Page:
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John Smoltz says smart things about the Stephen Strasburg shutdown

Aug 22, 2012, 8:52 AM EDT

John Smoltz was on NBC SportsTalk last night and gave his opinion of shutting down Stephen Strasburg, and it’s a pretty smart, informed and nuanced one:

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I think Smoltz made a key point early: “maybe if they had to do it over again [the Nationals] would have done something without alerting everyone to what was going to happen.”  They didn’t, of course, so here we are. It makes me wonder if the Nats realized that they’d be as good as they are and if they didn’t just figure that the season could be functionally over by late August so, hey, why not let him pitch regularly until shutdown as opposed to pacing him differently?  Regardless, I agree with Smoltz’s point: if you have an innings limit, great, enforce it. But do so in a way that gets him through an entire season so as not to bollocks-up competitive expectations.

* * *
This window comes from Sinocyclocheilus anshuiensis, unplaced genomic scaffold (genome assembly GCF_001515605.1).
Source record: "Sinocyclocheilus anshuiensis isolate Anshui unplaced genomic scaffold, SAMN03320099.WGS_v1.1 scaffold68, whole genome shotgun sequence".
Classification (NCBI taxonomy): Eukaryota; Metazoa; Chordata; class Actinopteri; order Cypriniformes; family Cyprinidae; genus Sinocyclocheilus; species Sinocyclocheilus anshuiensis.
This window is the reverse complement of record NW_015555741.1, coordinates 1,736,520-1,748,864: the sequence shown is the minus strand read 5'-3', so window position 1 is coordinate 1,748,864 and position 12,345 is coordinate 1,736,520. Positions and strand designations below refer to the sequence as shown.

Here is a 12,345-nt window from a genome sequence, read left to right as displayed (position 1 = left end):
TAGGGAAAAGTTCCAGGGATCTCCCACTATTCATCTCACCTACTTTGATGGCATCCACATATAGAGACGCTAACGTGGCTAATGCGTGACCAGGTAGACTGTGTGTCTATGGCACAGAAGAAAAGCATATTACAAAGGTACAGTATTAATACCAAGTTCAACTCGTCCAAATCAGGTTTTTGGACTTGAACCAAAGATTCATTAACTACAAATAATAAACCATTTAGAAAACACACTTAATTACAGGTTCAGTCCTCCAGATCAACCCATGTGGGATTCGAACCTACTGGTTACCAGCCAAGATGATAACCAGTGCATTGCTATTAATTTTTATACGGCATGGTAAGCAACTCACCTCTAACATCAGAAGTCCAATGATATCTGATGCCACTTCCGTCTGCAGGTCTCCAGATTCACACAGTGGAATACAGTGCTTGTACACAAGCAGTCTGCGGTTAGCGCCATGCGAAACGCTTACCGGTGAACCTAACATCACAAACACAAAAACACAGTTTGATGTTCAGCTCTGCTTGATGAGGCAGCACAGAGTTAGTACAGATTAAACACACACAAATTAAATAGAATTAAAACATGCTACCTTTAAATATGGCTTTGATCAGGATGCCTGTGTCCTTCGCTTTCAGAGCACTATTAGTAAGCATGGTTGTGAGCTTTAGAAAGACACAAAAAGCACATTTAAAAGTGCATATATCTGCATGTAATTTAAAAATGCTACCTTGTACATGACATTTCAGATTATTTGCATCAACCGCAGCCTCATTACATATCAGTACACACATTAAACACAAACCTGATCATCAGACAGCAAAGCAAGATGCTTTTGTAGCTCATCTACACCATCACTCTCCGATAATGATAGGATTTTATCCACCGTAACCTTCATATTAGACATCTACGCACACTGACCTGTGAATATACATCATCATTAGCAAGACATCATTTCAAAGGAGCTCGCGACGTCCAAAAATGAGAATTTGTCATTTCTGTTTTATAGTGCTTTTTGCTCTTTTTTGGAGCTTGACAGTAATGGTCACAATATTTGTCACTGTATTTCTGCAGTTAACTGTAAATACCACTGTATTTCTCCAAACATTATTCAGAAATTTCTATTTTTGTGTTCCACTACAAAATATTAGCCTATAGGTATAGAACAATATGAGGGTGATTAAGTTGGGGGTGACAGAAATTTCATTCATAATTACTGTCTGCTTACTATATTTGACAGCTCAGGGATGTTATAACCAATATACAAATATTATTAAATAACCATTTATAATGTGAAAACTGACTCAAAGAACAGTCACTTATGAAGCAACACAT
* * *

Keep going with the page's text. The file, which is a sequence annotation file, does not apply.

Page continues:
Also fun: when Eric Kuselias brings up Steve Avery and his heavy workload at a young age, comparing it unfavorably to the young workloads of Smoltz, Glavine and Maddux. Smoltz was not impressed with the analogy, noting that Avery had a different kind of motion — higher up, which was harder on the shoulder — and that he tried to pitch through injury.